By Mark Warner, PE, Founder, Warner Advisors LLC, Special to The Digest
What does a relationship book from the 1990’s have to do with successfully scaling up biotechnology? More than you would expect. In this case, we are substituting engineers and business developers, then focusing on the differences in how they view biotechnology commercialization and the resulting impact on their ability to successfully scale-up technology as a team. Just like John Gray’s book, the key to engineers and business developers working together is first to understand their perspectives and how those alternate views impact success. As I have experience in both roles within advanced biotechnology, I will attempt to play the role of Rosetta Stone, bridging the gap between the different worlds.
In my recent publication what makes scale-up of industrial biotechnology so difficult, I focus primarily on the key technical issues in scaling biotechnology. Discussing why fully integrated pilot operations are critical, along with perspectives on why some engineers who come from chemicals and petrochemicals often enter the industry with differing views. In this installment, I shift to another area that impacts a company’s ability to scale-up its process: the interface of technical staff (engineers) with the commercial side of the company (business development staff).
The most significant area where these two groups interact in a biotechnology startup is around the Techno-Economic Model (TEM), which is a mathematical representation of how a proposed process will operate with forecasted financials. The TEM is intended to be an interactive tool that helps direct and focus development efforts, with key inputs such as process yields, sales price, raw material specification and capital costs. Some of the TEM components come from the technical side and others from the commercial, so this is often an area of robust discussion between the groups. It would be worthwhile to look at each group’s perspective and how their views impact results.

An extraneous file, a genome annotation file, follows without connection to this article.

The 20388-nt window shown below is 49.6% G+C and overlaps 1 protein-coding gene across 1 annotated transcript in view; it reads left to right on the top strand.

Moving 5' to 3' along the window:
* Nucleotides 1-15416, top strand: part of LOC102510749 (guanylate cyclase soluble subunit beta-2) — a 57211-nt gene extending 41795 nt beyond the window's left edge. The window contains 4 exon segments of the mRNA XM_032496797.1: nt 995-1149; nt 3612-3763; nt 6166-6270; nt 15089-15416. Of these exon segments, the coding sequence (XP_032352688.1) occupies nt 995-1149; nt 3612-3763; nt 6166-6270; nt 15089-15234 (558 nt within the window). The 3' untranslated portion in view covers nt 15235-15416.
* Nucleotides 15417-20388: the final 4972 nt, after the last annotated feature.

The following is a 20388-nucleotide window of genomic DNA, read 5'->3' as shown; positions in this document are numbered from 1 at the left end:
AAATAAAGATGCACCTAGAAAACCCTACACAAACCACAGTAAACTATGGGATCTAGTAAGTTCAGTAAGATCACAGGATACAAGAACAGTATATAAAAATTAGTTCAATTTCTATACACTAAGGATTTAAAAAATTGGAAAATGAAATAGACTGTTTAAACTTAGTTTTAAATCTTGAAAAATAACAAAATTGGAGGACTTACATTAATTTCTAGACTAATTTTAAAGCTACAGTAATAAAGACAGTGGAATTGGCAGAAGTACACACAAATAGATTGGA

First, let’s focus on how engineers view an input like yield (amount of product that can be made from a unit of raw material). To an engineer, yield is usually a matter of pure stoichiometry, the balancing of chemical elements. In the case of fermentation, it is the amount of final product that can be recovered per unit of fermentable sugar used. If the raw materials or products contain impurities, they are adjusted to reflect the pure compounds. This is done to determine the theoretical maximum and use it as a benchmark to work towards.
Let’s contrast that with how business developers view yield. Often products may contain inert materials like water. When a business developer looks at yield, they consider how much revenue the product will bring, compared to the cost of raw material, whether based on pure chemical content or not. From a business perspective, the feedstock having impurities or the product’s inert compounds are not a concern, as long as they do not impact the net price. If the product specification allows moisture (say 5%) and optimizing this will produce more saleable product for the same raw materials, all the better.
While both of these approaches to yield are understandable and reasonable, unfortunately they are not consistent and have different implications on the TEM. These differences create a situation where the key criteria that the operations staff use to manage costs and production do not align with the way financials are calculated, and thus the TEM is fodder for differing interpretation of key risks. Most importantly, both sides must understand the differences and take them into account, not incorrectly assume that the view from the other planet is the same as theirs. If an understanding of each group’s perspective does not occur, a series of unexpected results and negative implications will occur:
The first step is admitting there is a problem – One of the biggest challenges for early stage startups is to express a positive outward appearance and confidence, while maintaining a reality of risks for commercialization. This is especially difficult when fundraising and trying to demonstrate that everything is on track. As the company message continues to be overwhelmingly positive and repeated continuously, leaders can begin to take the message as a base case (aka, drinking their own Kool-Aid), as opposed to the aspirational goal it is. New facility startup dates are one of the most common examples of optimism in advanced biotechnology. The push for speed to market often has companies listing the most aggressive (soonest possible) timeline, as opposed to the timeline with the highest probability (most likely) date. What starts out as an aspirational target for a facility being online, becomes an expectation unlikely to be achieved. You can only manage risk if you believe it exists and continue to ground-truth the base assumptions of engineers and business developers.